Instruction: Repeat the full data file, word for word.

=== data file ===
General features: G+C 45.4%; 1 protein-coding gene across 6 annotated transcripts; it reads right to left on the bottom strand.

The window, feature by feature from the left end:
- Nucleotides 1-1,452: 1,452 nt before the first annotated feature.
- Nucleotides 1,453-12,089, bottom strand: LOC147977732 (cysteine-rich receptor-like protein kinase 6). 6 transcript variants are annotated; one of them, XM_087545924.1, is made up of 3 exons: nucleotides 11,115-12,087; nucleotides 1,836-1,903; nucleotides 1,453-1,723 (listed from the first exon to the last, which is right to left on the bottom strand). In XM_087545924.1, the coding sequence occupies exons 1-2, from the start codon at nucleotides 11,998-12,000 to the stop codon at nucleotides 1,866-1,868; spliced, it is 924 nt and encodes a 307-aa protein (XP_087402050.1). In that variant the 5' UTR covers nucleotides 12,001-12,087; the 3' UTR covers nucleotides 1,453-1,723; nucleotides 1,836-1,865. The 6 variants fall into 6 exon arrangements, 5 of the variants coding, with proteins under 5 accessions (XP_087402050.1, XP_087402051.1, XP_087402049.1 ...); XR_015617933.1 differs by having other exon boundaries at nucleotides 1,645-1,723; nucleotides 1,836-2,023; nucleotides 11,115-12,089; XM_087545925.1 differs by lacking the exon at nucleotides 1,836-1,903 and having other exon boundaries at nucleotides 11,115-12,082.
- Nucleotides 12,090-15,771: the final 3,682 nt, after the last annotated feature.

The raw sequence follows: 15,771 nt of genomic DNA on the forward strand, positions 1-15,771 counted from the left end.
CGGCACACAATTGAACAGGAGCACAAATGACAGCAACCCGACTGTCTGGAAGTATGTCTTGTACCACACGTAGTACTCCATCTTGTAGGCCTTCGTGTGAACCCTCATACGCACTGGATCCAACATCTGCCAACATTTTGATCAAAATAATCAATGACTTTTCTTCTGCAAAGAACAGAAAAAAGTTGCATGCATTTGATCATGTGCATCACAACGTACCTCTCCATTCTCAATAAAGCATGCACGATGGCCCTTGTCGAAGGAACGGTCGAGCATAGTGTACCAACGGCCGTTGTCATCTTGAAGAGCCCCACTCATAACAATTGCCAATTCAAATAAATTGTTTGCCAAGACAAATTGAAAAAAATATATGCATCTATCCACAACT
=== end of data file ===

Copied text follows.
General features: G+C 45.4%; 1 protein-coding gene across 6 annotated transcripts; it reads right to left on the bottom strand.

The window, feature by feature from the left end:
- Nucleotides 1-1,452: 1,452 nt before the first annotated feature.
- Nucleotides 1,453-12,089, bottom strand: LOC147977732 (cysteine-rich receptor-like protein kinase 6). 6 transcript variants are annotated; one of them, XM_087545924.1, is made up of 3 exons: nucleotides 11,115-12,087; nucleotides 1,836-1,903; nucleotides 1,453-1,723 (listed from the first exon to the last, which is right to left on the bottom strand). In XM_087545924.1, the coding sequence occupies exons 1-2, from the start codon at nucleotides 11,998-12,000 to the stop codon at nucleotides 1,866-1,868; spliced, it is 924 nt and encodes a 307-aa protein (XP_087402050.1). In that variant the 5' UTR covers nucleotides 12,001-12,087; the 3' UTR covers nucleotides 1,453-1,723; nucleotides 1,836-1,865. The 6 variants fall into 6 exon arrangements, 5 of the variants coding, with proteins under 5 accessions (XP_087402050.1, XP_087402051.1, XP_087402049.1 ...); XR_015617933.1 differs by having other exon boundaries at nucleotides 1,645-1,723; nucleotides 1,836-2,023; nucleotides 11,115-12,089; XM_087545925.1 differs by lacking the exon at nucleotides 1,836-1,903 and having other exon boundaries at nucleotides 11,115-12,082.
- Nucleotides 12,090-15,771: the final 3,682 nt, after the last annotated feature.

The raw sequence follows: 15,771 nt of genomic DNA on the forward strand, positions 1-15,771 counted from the left end.
CGGCACACAATTGAACAGGAGCACAAATGACAGCAACCCGACTGTCTGGAAGTATGTCTTGTACCACACGTAGTACTCCATCTTGTAGGCCTTCGTGTGAACCCTCATACGCACTGGATCCAACATCTGCCAACATTTTGATCAAAATAATCAATGACTTTTCTTCTGCAAAGAACAGAAAAAAGTTGCATGCATTTGATCATGTGCATCACAACGTACCTCTCCATTCTCAATAAAGCATGCACGATGGCCCTTGTCGAAGGAACGGTCGAGCATAGTGTACCAACGGCCGTTGTCATCTTGAAGAGCCCCACTCATAACAATTGCCAATTCAAATAAATTGTTTGCCAAGACAAATTGAAAAAAATATATGCATCTATCCACAACT